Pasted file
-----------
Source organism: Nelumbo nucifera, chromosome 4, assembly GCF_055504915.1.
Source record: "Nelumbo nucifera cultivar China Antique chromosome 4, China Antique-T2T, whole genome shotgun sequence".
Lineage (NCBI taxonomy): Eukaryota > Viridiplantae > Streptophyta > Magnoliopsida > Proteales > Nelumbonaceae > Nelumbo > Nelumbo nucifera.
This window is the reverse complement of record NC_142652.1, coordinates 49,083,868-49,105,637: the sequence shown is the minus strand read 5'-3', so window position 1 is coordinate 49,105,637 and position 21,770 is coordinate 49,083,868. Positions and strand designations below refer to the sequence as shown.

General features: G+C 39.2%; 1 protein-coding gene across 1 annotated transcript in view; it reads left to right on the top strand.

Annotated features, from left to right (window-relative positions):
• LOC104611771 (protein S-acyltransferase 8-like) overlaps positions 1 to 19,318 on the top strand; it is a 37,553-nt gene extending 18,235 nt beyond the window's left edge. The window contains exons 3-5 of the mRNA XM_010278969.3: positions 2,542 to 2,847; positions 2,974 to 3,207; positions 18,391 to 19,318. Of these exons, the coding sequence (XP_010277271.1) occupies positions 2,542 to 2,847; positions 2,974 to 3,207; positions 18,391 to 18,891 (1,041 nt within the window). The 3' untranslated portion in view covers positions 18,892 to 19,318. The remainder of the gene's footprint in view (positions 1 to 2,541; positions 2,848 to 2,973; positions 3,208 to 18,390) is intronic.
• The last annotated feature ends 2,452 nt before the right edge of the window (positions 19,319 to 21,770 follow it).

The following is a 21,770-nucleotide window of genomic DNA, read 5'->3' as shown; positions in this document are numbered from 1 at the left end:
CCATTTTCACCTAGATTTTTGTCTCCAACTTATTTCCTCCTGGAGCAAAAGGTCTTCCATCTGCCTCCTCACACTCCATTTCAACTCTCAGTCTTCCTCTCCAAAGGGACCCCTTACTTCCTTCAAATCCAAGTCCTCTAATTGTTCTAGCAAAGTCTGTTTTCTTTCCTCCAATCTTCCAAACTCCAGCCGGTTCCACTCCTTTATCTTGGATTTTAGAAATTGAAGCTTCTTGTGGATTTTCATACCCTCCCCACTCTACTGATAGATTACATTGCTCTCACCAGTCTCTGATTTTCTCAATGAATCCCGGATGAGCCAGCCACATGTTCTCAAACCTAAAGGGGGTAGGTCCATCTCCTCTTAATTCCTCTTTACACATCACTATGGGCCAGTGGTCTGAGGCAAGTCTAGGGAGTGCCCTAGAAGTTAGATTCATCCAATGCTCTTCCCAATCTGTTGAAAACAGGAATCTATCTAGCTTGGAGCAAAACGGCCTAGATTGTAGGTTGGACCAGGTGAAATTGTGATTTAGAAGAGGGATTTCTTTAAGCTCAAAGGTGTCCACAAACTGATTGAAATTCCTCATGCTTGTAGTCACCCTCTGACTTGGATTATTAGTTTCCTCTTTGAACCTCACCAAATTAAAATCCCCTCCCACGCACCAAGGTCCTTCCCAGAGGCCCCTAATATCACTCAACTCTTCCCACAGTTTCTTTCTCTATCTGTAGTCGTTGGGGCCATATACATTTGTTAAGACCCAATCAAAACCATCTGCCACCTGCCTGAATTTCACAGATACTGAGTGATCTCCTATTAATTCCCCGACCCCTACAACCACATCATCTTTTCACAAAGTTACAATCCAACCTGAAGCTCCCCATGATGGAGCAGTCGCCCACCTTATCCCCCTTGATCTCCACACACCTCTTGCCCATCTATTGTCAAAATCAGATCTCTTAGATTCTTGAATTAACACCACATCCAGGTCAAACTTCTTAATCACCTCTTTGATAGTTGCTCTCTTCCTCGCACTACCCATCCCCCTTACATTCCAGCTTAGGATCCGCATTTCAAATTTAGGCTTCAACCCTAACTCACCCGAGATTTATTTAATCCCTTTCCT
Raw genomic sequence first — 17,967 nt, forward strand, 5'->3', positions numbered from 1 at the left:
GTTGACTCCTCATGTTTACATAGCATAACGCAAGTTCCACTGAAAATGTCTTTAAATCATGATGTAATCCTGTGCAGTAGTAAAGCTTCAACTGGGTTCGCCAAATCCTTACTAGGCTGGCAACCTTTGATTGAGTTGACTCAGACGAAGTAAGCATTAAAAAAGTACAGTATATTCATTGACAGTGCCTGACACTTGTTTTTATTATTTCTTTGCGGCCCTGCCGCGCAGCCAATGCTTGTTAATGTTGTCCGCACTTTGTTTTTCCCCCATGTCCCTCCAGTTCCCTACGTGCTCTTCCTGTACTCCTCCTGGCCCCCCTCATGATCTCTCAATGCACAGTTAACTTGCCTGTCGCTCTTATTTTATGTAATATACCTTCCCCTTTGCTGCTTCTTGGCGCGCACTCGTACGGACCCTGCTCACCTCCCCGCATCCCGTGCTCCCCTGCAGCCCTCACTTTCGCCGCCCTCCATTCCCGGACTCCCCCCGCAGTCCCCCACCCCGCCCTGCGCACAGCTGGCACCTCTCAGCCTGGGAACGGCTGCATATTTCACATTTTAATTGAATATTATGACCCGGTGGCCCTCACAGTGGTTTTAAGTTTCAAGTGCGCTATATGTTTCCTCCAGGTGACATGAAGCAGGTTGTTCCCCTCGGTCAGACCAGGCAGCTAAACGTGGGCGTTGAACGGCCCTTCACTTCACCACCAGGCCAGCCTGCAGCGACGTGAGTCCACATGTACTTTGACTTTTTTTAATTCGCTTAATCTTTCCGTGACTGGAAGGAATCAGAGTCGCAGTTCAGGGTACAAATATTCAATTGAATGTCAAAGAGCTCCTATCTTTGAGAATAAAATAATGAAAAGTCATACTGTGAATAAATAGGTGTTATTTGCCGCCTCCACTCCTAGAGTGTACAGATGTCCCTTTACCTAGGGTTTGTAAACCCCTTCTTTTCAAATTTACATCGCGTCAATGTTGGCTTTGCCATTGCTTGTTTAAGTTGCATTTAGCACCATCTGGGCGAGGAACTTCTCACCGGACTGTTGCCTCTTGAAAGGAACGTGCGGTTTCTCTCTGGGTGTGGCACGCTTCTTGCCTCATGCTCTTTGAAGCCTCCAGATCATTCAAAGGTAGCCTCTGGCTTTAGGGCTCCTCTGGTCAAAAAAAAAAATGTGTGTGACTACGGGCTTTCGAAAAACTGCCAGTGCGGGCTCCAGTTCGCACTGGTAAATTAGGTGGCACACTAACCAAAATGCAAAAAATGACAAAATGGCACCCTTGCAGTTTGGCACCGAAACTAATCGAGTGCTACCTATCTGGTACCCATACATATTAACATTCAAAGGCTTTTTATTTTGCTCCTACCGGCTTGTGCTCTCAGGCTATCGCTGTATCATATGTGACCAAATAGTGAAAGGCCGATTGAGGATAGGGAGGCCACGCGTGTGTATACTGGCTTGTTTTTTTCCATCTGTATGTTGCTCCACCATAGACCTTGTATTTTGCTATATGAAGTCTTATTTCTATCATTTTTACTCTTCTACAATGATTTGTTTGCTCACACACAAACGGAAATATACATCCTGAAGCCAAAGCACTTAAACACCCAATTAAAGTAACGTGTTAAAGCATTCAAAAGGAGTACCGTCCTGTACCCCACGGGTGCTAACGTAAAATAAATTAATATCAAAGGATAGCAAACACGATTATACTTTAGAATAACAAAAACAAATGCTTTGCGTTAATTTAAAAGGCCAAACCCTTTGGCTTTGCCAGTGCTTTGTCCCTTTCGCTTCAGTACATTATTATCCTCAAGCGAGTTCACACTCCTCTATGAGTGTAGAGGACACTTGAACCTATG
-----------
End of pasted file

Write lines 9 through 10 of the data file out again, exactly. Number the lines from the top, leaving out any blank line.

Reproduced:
The following is a 21,770-nucleotide window of genomic DNA, read 5'->3' as shown; positions in this document are numbered from 1 at the left end:
CCATTTTCACCTAGATTTTTGTCTCCAACTTATTTCCTCCTGGAGCAAAAGGTCTTCCATCTGCCTCCTCACACTCCATTTCAACTCTCAGTCTTCCTCTCCAAAGGGACCCCTTACTTCCTTCAAATCCAAGTCCTCTAATTGTTCTAGCAAAGTCTGTTTTCTTTCCTCCAATCTTCCAAACTCCAGCCGGTTCCACTCCTTTATCTTGGATTTTAGAAATTGAAGCTTCTTGTGGATTTTCATACCCTCCCCACTCTACTGATAGATTACATTGCTCTCACCAGTCTCTGATTTTCTCAATGAATCCCGGATGAGCCAGCCACATGTTCTCAAACCTAAAGGGGGTAGGTCCATCTCCTCTTAATTCCTCTTTACACATCACTATGGGCCAGTGGTCTGAGGCAAGTCTAGGGAGTGCCCTAGAAGTTAGATTCATCCAATGCTCTTCCCAATCTGTTGAAAACAGGAATCTATCTAGCTTGGAGCAAAACGGCCTAGATTGTAGGTTGGACCAGGTGAAATTGTGATTTAGAAGAGGGATTTCTTTAAGCTCAAAGGTGTCCACAAACTGATTGAAATTCCTCATGCTTGTAGTCACCCTCTGACTTGGATTATTAGTTTCCTCTTTGAACCTCACCAAATTAAAATCCCCTCCCACGCACCAAGGTCCTTCCCAGAGGCCCCTAATATCACTCAACTCTTCCCACAGTTTCTTTCTCTATCTGTAGTCGTTGGGGCCATATACATTTGTTAAGACCCAATCAAAACCATCTGCCACCTGCCTGAATTTCACAGATACTGAGTGATCTCCTATTAATTCCCCGACCCCTACAACCACATCATCTTTTCACAAAGTTACAATCCAACCTGAAGCTCCCCATGATGGAGCAGTCGCCCACCTTATCCCCCTTGATCTCCACACACCTCTTGCCCATCTATTGTCAAAATCAGATCTCTTAGATTCTTGAATTAACACCACATCCAGGTCAAACTTCTTAATCACCTCTTTGATAGTTGCTCTCTTCCTCGCACTACCCATCCCCCTTACATTCCAGCTTAGGATCCGCATTTCAAATTTAGGCTTCAACCCTAACTCACCCGAGATTTATTTAATCCCTTTCCT